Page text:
survey measuresexamined herein support the argument, an equal number do
not. Furthermore, even when the argument is true, it is only weakly true, as
the differences in national identity between the regions are small and there is
a substantial degree of diversity within each region. Overall, the data suggest
that imperial and communist rule have not pushed Eastern European nationhood in a strongly cultural direction while greatly weakening civicness. And
whereas most of the West has a long tradition of democracy and relatively
strong and stable political institutions, cultural conceptions of nationhood are
alive and well, and support for multiculturalism is relatively weak. The data
reveal an interesting tension between policies adopted by many of the states
in the sample and the identities of their inhabitants. For example, although
Canada has adopted an official policy of multiculturalism, Anglophones
there are more supportive of minority assimilation than are majority groups
throughout Central and Eastern Europe. Likewise, although Germany until
1999 had a citizenship law more ethnically discriminatory than that of any
Westerndemocracy, ethnic Germans themselves place greater importance on
developing minority cultures and less importance on language and traditions
as criteria of national membership than do most other Western majority
groups in this study. This suggeststhat scholars must be careful not to overestimate the ability of states to shape mass national identities.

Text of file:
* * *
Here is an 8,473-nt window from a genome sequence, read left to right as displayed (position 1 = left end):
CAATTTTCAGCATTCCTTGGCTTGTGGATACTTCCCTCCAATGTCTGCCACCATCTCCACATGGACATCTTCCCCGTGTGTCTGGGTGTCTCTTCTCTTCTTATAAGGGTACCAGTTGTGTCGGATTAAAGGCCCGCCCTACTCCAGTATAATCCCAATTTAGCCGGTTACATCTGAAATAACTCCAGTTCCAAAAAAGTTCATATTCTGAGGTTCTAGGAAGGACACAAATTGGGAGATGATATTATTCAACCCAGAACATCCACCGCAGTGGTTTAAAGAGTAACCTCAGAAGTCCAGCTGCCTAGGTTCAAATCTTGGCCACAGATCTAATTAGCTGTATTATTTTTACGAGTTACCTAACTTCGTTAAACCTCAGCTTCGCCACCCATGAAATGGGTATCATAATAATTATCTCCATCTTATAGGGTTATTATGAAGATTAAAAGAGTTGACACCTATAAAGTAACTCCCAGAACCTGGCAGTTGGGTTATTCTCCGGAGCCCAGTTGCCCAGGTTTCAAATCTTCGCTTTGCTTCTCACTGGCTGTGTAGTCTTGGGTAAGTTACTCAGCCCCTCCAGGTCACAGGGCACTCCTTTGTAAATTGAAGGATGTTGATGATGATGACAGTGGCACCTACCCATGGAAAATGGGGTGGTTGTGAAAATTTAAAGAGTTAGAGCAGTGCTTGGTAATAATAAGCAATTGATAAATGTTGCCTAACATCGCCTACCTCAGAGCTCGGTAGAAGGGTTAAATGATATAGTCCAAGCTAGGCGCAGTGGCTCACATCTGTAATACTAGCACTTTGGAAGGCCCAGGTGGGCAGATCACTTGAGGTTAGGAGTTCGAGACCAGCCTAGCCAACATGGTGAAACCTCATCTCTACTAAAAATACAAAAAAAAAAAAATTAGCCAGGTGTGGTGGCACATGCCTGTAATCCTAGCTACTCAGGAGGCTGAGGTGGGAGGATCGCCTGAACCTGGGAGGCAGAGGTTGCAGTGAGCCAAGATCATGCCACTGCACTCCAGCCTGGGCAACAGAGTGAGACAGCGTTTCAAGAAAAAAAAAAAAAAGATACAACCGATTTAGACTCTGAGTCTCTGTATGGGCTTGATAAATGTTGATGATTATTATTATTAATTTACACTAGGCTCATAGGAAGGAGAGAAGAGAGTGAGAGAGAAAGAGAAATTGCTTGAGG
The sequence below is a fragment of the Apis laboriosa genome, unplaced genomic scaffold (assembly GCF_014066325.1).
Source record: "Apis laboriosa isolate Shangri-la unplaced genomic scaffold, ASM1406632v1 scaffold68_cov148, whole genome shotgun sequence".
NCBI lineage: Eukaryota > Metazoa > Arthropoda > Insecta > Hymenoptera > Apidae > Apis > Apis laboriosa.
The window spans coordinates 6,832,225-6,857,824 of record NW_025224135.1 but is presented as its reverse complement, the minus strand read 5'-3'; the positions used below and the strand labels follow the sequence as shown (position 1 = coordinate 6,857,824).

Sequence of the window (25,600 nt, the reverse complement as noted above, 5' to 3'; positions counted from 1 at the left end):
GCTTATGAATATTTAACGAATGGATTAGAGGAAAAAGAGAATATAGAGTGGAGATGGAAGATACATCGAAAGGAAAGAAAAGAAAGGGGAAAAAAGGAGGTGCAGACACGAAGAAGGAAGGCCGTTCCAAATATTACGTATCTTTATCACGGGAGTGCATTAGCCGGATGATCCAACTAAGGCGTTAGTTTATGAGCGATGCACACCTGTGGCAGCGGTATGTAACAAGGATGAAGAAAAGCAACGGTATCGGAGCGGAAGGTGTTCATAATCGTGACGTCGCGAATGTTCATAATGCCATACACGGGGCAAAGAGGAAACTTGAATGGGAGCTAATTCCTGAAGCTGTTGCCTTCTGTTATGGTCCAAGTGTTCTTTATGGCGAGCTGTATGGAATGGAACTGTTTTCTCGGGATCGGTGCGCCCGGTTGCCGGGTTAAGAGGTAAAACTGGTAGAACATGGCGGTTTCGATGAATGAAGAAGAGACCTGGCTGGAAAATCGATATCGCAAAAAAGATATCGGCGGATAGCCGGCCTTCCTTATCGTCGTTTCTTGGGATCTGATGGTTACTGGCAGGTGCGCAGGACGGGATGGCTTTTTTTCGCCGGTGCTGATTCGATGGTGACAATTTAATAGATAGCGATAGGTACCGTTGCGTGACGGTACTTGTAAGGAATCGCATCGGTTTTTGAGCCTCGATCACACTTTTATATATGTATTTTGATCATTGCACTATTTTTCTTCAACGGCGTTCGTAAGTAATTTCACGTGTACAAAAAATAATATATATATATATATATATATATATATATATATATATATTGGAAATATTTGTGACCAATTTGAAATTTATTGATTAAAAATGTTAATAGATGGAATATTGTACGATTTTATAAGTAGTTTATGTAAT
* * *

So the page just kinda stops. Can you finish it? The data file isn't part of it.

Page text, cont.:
Last, this article has several limitations that must be noted. First, it examines current patterns of national identity. It is possible, even likely, that historically the groups under study here exhibited different degrees of ethnic/
cultural/civic components in their national identity than they do now. Second,
the analysis relies on just one dataset from 1995-1996 that may reflect
short-term trends away from long-term patterns more consistent with the
conventional wisdom. For example, ethnic conflict in Yugoslavia and the former USSR may have temporarily delegitimized ethnic and cultural notions of
national identity in Central and Eastern Europe. Third? patterns of support for
ethnic/cultural versus civic notions of national identity may systematically
differ for masses and elites, with elite views more consistent with the
civic-West/ethnic-East pattern. Further study of a wide range of political
elites in each state will tell if there is a mass-elite gap in identification on this
score. Fourth, the limitations of the survey data did not permit a rigorous
assessmentof the differences in support for the strictly ethnic content of
national identity in the casesunder study, or analysis of the role of political
principles in generating civic identities. Additional multicountry surveys
should be conducted to ascertain whether ancestry, race, and political ideology play a different role in national identity in the West, Central Europe, and
Eastern Europe. Finally, much work remains to be done in explaining the dif-

5x4

COMPARATIVE POLITICAL STUDIES / June 2002

ferences in national identity found among the individual countries in this


study. Factors such as the settlement patterns of a nations main ethnic
groups, the cultural distance between these groups, the existence and size of
diaspora groups outside the country, and levels of immigration all may affect
the strength of ethnic/cultural/civic conceptions of national identity and thus
merit study.

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Stephen Shulman is an assistant professor in the Department of Political Science at


Southern Illinois Universify, His wsearch interestsfocus on wtionalism
andethnicpolitics. He has an area specialtatiotz
in the former Soviet Union, where he has conducted
reserrrch and taught. His research appears in journals such as Europe-Asia Studies,
Political Geography, Ethnic and Racial Studies, nnd International Studies Quarterly.